5 lessons learnt whilst travelling…
Picture the scene you’re basking yourself in the sun on the top of the dive boat off the coast of Ibiza and a light breeze is making the experience even more enjoyable. The casual breeze offers some slight respite from the heat but then the breeze suddenly becomes a stronger gust of wind. Not normally a problem except the super comfortable TOMS you were wearing earlier in the day that are now sat next to you on top of the boat instead of on your feet are making their way through the gust and into the Mediterranean blue. You catch the right foot shoe but the left lands on the water a fair distance from the boat. Despite your requests to the captain to turn the boat around and retrieve the sole TOM you know this isn’t going to happen. Off the boat it’s your job to now convince your loving other half to either buy you a new pair of soles from somewhere nearby or make him walk back to your accommodation to get you a spare pair of shoes so you too regain the use of your own feet.
Yes I could have hobbled back with one foot soled and the other bare, but I didn’t want to and herein lies just one of the very practical lessons I have learnt from travelling.
Lesson #1: Dive boats and boats in general are not ideal places to leave your belongings unattended.
Learn from my story above. If you leave your things out and unsecured expect them to end up in the sea and that a relative of Nemo or Dory will be looking super stylish in your sunglasses/t-shirt/shoe/jewellry or whatever else it is you’ve lost. What you need to do is get a dry-bag or something else to keep your stuff safe and dry and attach it to a fixture on the boat or under the seats and you won’t have to go through the shame of an incident like mine.
Lesson #2: If you need travel sickness tablets take them in advance!
Another dive boat related incident but waiting until you are out at sea and finding the water remarkably choppy is not the right time to take the sea-sickness pills. This has happened to me twice and I have finally learnt to take them at least 1 hour before we’re due on the boat or in the car as sea sickness nearly ruined our whale-watching trip on our Honeymoon and almost cut short several dives in Zanzibar. I now make sure I take them anytime I may be going on water or a particularly long car drive as it’s just not worth the ill-feeling I can sometimes get.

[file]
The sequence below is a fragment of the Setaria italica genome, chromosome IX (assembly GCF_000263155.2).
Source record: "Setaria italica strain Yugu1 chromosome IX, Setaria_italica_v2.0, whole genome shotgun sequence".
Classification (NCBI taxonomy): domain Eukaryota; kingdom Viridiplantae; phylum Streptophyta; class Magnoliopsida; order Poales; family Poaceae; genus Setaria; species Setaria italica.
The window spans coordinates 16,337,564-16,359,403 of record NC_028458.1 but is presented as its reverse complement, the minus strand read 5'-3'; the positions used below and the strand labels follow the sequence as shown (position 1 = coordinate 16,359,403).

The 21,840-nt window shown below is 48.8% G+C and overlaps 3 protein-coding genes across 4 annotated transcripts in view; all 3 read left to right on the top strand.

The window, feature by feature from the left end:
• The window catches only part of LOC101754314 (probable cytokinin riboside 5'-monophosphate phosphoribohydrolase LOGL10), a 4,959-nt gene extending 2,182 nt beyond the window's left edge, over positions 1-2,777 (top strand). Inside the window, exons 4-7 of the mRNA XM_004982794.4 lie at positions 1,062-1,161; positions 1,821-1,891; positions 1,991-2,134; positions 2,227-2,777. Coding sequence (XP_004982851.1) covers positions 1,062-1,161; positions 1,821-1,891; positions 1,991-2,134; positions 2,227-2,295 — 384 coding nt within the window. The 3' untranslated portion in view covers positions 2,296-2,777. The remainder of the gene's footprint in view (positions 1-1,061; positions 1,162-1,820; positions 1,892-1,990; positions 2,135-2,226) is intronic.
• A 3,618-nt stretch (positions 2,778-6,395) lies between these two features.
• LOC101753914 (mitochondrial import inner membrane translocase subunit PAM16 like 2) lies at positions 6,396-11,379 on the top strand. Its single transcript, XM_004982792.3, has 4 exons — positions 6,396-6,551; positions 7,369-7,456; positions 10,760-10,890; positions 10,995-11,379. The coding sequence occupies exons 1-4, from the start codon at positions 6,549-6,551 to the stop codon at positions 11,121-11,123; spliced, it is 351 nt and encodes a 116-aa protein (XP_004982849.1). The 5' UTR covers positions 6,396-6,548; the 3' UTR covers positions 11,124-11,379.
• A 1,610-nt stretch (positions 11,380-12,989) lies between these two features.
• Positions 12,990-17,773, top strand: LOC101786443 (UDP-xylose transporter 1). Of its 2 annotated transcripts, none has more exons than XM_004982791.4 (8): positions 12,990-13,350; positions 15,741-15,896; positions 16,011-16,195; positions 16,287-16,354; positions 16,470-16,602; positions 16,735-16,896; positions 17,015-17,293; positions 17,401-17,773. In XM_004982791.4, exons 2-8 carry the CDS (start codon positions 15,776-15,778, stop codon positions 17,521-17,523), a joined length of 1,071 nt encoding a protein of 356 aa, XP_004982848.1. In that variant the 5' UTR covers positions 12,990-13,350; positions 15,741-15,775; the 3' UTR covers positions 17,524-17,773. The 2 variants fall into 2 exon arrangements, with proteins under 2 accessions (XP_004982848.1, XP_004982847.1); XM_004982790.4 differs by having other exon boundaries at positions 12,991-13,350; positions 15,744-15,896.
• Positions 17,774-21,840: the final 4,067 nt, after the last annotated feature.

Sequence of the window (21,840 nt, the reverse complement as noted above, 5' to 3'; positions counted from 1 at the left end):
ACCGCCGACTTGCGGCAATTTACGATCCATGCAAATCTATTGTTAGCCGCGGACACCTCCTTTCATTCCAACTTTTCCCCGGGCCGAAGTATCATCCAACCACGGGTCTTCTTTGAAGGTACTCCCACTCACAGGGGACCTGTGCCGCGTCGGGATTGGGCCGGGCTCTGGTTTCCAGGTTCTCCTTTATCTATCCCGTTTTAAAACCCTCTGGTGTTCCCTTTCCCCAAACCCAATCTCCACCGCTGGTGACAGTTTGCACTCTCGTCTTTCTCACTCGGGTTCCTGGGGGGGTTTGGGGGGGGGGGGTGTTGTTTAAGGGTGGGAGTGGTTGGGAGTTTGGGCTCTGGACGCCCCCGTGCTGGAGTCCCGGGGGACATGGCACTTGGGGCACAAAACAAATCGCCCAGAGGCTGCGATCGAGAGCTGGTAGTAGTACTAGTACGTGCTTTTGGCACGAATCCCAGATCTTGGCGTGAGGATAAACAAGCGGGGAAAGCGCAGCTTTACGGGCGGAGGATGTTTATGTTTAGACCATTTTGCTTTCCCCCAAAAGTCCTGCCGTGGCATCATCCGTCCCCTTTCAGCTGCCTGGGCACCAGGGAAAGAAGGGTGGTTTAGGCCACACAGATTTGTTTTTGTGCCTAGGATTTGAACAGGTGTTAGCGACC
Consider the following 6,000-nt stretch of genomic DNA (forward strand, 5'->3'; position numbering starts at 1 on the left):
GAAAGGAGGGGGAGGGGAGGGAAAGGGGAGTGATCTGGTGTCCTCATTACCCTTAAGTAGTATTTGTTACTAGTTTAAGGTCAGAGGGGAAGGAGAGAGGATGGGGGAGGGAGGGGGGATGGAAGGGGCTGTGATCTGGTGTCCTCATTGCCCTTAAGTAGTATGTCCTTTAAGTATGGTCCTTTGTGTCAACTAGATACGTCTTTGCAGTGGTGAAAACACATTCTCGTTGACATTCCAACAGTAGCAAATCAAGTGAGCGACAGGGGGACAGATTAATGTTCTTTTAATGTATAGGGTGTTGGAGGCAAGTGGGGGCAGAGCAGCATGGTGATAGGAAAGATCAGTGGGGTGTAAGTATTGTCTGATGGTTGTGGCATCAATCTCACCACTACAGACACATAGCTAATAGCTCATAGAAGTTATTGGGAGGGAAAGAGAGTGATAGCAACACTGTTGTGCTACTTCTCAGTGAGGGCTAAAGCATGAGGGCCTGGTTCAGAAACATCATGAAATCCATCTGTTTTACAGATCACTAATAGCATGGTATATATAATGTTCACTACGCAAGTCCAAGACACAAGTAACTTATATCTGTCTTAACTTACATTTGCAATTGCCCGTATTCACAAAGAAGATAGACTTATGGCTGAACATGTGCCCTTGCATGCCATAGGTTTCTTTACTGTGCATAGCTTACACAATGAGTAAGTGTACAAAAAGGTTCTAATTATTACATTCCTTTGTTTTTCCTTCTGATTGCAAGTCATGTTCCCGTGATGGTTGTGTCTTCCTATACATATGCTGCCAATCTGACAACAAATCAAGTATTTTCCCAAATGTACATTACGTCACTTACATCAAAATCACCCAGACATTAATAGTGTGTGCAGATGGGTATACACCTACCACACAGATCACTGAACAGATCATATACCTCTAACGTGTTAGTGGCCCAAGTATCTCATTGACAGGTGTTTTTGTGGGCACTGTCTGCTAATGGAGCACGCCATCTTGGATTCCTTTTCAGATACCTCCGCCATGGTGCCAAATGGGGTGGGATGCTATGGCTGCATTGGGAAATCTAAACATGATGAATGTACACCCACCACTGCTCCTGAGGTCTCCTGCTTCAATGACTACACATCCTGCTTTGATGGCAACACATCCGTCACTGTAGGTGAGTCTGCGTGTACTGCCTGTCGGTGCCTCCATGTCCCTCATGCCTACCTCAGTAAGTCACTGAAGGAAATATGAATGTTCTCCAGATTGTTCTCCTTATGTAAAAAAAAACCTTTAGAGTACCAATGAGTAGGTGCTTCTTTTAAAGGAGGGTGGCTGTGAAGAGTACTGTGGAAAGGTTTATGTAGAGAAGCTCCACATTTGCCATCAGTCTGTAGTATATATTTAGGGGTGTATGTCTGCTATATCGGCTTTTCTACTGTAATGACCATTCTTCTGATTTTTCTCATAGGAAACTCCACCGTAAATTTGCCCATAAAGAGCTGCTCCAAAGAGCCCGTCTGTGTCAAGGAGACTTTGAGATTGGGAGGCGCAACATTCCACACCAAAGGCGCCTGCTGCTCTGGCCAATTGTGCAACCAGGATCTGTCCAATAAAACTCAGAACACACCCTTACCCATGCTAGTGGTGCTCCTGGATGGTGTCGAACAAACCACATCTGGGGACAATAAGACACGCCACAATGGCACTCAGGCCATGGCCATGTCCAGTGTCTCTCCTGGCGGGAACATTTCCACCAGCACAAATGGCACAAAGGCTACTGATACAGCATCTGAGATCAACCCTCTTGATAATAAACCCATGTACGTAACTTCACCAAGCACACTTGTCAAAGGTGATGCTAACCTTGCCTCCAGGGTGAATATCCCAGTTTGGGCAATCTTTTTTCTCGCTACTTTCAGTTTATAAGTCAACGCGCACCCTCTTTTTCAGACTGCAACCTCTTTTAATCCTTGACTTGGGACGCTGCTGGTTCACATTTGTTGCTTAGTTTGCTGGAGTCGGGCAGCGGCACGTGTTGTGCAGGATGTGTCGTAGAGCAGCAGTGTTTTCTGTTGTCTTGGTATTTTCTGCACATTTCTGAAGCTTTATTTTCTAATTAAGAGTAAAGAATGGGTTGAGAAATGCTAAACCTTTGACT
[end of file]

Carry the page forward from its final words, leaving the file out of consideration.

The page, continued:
Lesson #3: Always pack the night before
Being a self-confessed obsessive planner you’d think I would have the packing thing down but funnily enough this is not something I am very good at nor like doing (does anyone enjoy packing?!) so I always make sure I pack the night before to avoid last minute stress with what to take. I have also recently really got into packing hacks and am a total convert to the rolling method as opposed to folding. I haven’t used them yet but I suspect packing cubes will be the next natural step for me especially with mini-traveller on the way as they help keep everything organised.
Lesson #4: Download an offline map
There’s nothing worse than being somewhere you’re unfamiliar with, putting all your trust into Google Maps or the like on your phone to find when you get home you’ve been charged a small fortune for roaming charges. Some phone companies will charge you a fixed rate per day for accessing the internet within the EU or if you’re like me and on 3 you can use your phone just like you would do at home for no extra charge in some countries. But when I can’t do either of these two options and I know I will need access to a map then I make sure I download the area or city I need in the maps.me app first. I really like this app as it shows you restaurants and places of interest too so is perfect for travellers.
Lesson #5: Embrace the trip you want
I hate the whole tourist vs. traveller debate and find myself really annoyed by both of these labels. I love travelling to different places and I am not afraid to go into full on tourist mode if that’s what I want from that particular trip. I don’t think anyone should turn their nose up at how someone else chooses to travel or spend their precious holiday time. If you’d rather lay out on a beach, sipping all-inclusive cocktails then you do that and don’t be bummed out by people judging you. In the same vein if you want to tick off all the must sees and have an action packed itinerary, or you want to soak up the local atmosphere and just people watch then that’s your choice and it’s your trip so I say do what you want!
What lessons have you learnt from your travels? Any practical bits of advice or life lessons that have changed your outlook?